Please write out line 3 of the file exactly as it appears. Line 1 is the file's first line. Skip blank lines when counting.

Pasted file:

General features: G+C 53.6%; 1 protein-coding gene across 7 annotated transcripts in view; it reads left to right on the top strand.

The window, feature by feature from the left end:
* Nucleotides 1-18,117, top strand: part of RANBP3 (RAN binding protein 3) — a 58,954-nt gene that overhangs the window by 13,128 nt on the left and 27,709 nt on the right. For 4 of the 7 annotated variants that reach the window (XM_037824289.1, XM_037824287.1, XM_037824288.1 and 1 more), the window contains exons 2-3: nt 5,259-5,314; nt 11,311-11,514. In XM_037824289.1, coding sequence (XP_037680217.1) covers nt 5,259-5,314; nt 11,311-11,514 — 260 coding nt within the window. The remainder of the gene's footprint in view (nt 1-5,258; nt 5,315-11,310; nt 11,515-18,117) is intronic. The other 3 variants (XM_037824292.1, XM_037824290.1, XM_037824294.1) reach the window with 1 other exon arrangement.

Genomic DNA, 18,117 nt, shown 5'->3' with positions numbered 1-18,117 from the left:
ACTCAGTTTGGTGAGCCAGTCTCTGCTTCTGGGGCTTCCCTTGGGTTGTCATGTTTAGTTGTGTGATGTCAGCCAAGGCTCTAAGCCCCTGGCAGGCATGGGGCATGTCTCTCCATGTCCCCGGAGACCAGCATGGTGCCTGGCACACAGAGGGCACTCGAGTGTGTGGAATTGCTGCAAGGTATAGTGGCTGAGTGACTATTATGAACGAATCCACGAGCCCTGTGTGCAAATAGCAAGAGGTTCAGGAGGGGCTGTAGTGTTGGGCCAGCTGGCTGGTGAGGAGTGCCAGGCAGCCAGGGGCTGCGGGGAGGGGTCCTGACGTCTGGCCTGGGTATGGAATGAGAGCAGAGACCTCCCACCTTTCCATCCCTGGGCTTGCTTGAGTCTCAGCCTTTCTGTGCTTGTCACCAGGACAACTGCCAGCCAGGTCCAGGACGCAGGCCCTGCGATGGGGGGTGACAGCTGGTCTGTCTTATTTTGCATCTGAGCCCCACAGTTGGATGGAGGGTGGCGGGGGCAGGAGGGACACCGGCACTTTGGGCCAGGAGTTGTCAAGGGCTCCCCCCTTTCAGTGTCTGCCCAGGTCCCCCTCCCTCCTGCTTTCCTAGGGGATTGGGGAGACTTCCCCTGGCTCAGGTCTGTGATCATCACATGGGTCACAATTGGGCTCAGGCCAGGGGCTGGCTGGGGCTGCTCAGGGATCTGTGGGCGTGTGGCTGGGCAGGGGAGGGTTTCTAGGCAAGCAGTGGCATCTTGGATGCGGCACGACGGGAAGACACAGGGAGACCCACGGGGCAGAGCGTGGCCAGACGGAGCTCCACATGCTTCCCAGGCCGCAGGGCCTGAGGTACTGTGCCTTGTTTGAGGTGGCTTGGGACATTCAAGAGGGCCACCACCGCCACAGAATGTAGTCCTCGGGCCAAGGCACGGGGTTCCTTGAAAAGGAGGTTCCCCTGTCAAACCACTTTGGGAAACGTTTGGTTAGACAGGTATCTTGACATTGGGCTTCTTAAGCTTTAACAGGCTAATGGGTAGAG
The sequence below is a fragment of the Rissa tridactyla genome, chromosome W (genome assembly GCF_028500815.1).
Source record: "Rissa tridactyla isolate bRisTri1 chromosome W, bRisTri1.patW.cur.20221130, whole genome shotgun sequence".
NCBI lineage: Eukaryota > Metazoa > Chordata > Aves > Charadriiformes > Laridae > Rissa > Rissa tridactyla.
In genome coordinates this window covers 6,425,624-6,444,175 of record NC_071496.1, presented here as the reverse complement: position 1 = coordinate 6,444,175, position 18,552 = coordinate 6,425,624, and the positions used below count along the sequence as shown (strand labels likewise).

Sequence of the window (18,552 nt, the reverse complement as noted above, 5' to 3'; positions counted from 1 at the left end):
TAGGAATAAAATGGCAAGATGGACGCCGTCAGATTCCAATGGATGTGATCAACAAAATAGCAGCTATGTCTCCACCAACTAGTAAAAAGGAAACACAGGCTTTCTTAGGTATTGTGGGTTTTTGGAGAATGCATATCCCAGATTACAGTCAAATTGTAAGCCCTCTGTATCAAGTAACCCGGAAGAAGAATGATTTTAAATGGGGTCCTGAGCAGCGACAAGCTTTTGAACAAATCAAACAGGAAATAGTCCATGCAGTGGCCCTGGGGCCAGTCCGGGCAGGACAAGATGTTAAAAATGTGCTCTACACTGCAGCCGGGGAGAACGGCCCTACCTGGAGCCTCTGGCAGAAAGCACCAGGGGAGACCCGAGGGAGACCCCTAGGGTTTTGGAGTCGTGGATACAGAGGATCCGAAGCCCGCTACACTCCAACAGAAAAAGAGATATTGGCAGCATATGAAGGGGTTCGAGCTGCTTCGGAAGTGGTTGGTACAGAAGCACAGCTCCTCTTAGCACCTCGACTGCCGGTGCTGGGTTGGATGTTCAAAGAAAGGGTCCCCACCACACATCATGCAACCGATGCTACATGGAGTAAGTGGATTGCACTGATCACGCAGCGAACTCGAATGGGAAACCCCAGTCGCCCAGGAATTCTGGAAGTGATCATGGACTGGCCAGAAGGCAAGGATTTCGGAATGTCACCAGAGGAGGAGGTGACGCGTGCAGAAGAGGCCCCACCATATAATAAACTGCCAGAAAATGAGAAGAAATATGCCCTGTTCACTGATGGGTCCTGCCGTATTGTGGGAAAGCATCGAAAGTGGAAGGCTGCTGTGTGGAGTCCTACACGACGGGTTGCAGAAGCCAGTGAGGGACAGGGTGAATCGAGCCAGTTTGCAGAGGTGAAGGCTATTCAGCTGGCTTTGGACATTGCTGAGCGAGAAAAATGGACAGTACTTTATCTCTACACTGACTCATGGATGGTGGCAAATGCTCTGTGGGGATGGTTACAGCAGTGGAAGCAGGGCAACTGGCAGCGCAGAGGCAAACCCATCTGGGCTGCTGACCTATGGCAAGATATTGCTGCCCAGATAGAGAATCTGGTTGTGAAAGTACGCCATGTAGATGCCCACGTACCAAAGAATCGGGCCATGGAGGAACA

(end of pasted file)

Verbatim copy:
* Nucleotides 1-18,117, top strand: part of RANBP3 (RAN binding protein 3) — a 58,954-nt gene that overhangs the window by 13,128 nt on the left and 27,709 nt on the right. For 4 of the 7 annotated variants that reach the window (XM_037824289.1, XM_037824287.1, XM_037824288.1 and 1 more), the window contains exons 2-3: nt 5,259-5,314; nt 11,311-11,514. In XM_037824289.1, coding sequence (XP_037680217.1) covers nt 5,259-5,314; nt 11,311-11,514 — 260 coding nt within the window. The remainder of the gene's footprint in view (nt 1-5,258; nt 5,315-11,310; nt 11,515-18,117) is intronic. The other 3 variants (XM_037824292.1, XM_037824290.1, XM_037824294.1) reach the window with 1 other exon arrangement.